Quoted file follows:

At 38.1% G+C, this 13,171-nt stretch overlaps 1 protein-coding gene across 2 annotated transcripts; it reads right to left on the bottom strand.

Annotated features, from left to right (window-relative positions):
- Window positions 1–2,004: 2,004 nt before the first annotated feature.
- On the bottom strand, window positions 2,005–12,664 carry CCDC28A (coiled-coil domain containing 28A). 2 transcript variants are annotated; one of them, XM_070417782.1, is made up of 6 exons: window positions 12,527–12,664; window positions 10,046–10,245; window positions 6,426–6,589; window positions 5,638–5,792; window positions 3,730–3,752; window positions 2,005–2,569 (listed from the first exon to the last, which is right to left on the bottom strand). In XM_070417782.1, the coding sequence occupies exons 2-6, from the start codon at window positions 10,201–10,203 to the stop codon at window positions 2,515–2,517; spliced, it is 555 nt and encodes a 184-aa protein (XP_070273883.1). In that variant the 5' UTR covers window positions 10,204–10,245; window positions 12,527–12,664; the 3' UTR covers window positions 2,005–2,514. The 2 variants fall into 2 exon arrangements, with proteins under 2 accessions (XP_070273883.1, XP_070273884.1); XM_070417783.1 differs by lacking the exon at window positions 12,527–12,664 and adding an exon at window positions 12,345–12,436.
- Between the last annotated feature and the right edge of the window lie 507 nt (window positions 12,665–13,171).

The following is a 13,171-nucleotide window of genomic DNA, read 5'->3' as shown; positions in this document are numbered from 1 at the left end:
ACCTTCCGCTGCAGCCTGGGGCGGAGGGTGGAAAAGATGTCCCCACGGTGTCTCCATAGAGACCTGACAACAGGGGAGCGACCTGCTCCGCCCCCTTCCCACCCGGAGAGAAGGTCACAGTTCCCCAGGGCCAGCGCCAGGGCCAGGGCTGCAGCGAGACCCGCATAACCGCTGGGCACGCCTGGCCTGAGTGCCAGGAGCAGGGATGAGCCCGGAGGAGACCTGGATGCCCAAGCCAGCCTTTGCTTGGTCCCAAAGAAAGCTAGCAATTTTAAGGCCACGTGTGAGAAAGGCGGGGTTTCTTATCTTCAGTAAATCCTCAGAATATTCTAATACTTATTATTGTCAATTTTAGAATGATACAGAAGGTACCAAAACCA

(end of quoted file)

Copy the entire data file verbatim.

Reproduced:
At 38.1% G+C, this 13,171-nt stretch overlaps 1 protein-coding gene across 2 annotated transcripts; it reads right to left on the bottom strand.

Annotated features, from left to right (window-relative positions):
- Window positions 1–2,004: 2,004 nt before the first annotated feature.
- On the bottom strand, window positions 2,005–12,664 carry CCDC28A (coiled-coil domain containing 28A). 2 transcript variants are annotated; one of them, XM_070417782.1, is made up of 6 exons: window positions 12,527–12,664; window positions 10,046–10,245; window positions 6,426–6,589; window positions 5,638–5,792; window positions 3,730–3,752; window positions 2,005–2,569 (listed from the first exon to the last, which is right to left on the bottom strand). In XM_070417782.1, the coding sequence occupies exons 2-6, from the start codon at window positions 10,201–10,203 to the stop codon at window positions 2,515–2,517; spliced, it is 555 nt and encodes a 184-aa protein (XP_070273883.1). In that variant the 5' UTR covers window positions 10,204–10,245; window positions 12,527–12,664; the 3' UTR covers window positions 2,005–2,514. The 2 variants fall into 2 exon arrangements, with proteins under 2 accessions (XP_070273883.1, XP_070273884.1); XM_070417783.1 differs by lacking the exon at window positions 12,527–12,664 and adding an exon at window positions 12,345–12,436.
- Between the last annotated feature and the right edge of the window lie 507 nt (window positions 12,665–13,171).

The following is a 13,171-nucleotide window of genomic DNA, read 5'->3' as shown; positions in this document are numbered from 1 at the left end:
ACCTTCCGCTGCAGCCTGGGGCGGAGGGTGGAAAAGATGTCCCCACGGTGTCTCCATAGAGACCTGACAACAGGGGAGCGACCTGCTCCGCCCCCTTCCCACCCGGAGAGAAGGTCACAGTTCCCCAGGGCCAGCGCCAGGGCCAGGGCTGCAGCGAGACCCGCATAACCGCTGGGCACGCCTGGCCTGAGTGCCAGGAGCAGGGATGAGCCCGGAGGAGACCTGGATGCCCAAGCCAGCCTTTGCTTGGTCCCAAAGAAAGCTAGCAATTTTAAGGCCACGTGTGAGAAAGGCGGGGTTTCTTATCTTCAGTAAATCCTCAGAATATTCTAATACTTATTATTGTCAATTTTAGAATGATACAGAAGGTACCAAAACCA